The answer is ever-changing but it most certainly includes masks and a lot of phone calls.
Since the early days of the coronavirus pandemic in March 2020, most veterinary hospitals were still open. However, they were operating under very limited staff, limited appointment offerings, and utilizing curbside services and telemedicine. We, as veterinarians, understand infectious diseases and zoonotic risks. This virus was and still is very scary because of the unknowns and seeming randomness of who becomes severely affected by the disease. These risks, unknowns, and some now known facts about the virus have led veterinarians and other medical professionals to keep the curbside appointment check-ins and limit face-to-face interactions with clients while requiring facial coverings.
This new normal of curbside check-ins, drop-offs, and phone consultations have put strains on the client interactions from the front desk all the way to the kennel staff. In this new appointment scheduling format, appointment times are longer, making it harder to see as many patients in one working day at most clinics. The normal amount of time it would take to see in-person appointments becomes doubled due to getting on the phone or walking out and into the building to discuss exam findings and diagnostics.
In pre-pandemic days these appointment slots were already stretching our ability to see patients in a timely manner as some “healthy pet” exams turned into “sick pet” exams. Now that we are back to seeing “routine” appointments, we will find some things on exam or clients bring a behavior or symptom to our attention that needs to be addressed that day. This turns a 20-minute appointment into an hour-long one, taking time from the next appointment and consultation, and so on. We are also doing all this while wearing a mask and practicing physical distancing with our clients when we are face-to-face.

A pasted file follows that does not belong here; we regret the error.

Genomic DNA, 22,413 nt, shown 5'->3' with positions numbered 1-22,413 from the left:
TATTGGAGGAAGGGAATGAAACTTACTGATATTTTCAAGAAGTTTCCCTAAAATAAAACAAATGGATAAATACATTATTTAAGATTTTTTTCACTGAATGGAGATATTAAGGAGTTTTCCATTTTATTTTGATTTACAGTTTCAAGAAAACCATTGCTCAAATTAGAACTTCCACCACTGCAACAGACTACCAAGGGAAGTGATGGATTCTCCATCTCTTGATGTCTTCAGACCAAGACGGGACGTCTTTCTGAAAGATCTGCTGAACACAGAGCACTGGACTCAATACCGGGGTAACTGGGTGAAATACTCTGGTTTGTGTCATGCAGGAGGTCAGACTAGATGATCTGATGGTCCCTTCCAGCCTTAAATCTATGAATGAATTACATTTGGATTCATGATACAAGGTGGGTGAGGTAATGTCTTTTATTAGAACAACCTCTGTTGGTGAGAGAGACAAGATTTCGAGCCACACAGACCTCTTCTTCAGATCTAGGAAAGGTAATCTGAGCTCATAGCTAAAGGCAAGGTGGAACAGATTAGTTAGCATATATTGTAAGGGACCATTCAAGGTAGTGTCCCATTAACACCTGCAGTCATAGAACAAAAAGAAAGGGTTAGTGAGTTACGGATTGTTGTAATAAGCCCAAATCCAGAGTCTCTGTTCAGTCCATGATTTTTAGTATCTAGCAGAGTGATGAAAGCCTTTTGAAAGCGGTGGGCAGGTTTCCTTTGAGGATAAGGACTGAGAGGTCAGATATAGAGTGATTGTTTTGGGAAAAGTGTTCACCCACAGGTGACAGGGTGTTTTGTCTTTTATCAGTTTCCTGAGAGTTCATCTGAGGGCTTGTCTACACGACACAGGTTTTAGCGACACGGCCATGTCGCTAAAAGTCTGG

This stacking of appointments leads to clients getting upset or agitated because sitting in a car in the middle of a South Carolina summer is hard to do without the car running. Most clients are understanding with the wait times, but others simply have other things on their minds.
So we are then tasked with being peacemakers, in addition to our other duties (customer service reps, veterinary nurses, veterinarians, and practice managers alike). This is leading to high numbers of burnout and stress in our practices. As a relief veterinarian, I have traveled to many different clinics. I am also in contact with those I have not been to physically, and it’s the same everywhere.
How can we, veterinary staff and clients, better adapt to the new normal?
STEP 1 – The first step is recognizing and accepting that this is not going away any time soon. The sooner everyone accepts these changes as mostly permanent for the foreseeable future, the sooner we can set client expectations. Once the clinic sets and explains the new rules for client interactions for services, we deal with the changes. Now that the rules are set, and everyone knows them, then we work on the kinks.
STEP 2 – DO NOT GIVE IN! Keep your policies in place to keep you and your staff healthy and safe. If your team gets sick, there is potential to close down your clinic and lose even more business for a quarantine. Support your staff when clients are difficult with mask-wearing, social distancing, and physical interactions.
STEP 3 – Put yourself in the client’s shoes and consider what they are experiencing on the outside. Maybe they are a new client with a pet with multiple health issues and chronic illness. These people might have seen your faces on the website or social media outlets and probably done some research online. What might they be thinking? – “How will my dog react without me? Will they know that Fluffy is scared to get on the scale and needs a treat? Will they read his medical history?” Their thoughts are racing.
STEP 4 – “Seeing is believing.” The fix for the client’s anxiety is simply stepping outside and going to the car window wearing your mask (of course) and making that introduction. Let them see who will be caring for their pet. Offer visual telemedicine, whether it is through video or through two-way text. Send a picture of their pet getting some attention from your staff. This works for those technician appointments, too.
STEP 5 – Give your team a break. If you have positions in the hospital for staff to rotate through, switch up their duties. Provide them a little bit of change in routine while keeping the potential for negative client interactions to a minimum, reducing the potential for mental burnout. Have a drug representative sponsor lunch or bring some treats in or give them an opportunity to make a pet ‘instafamous’ by letting them run the social media channels for a day or two.
These are just several steps to taking control of our new normal while still offering quality patient and client care. As veterinarians and veterinary staff, we have a unique ability to promote people and families’ mental and physical health through the human-animal bond. Many of us are missing those in-person interactions in our everyday lives, and our clients are no different. Let’s make these curbside experiences great ones so that when we are face to face again, we are all smiles under our masks.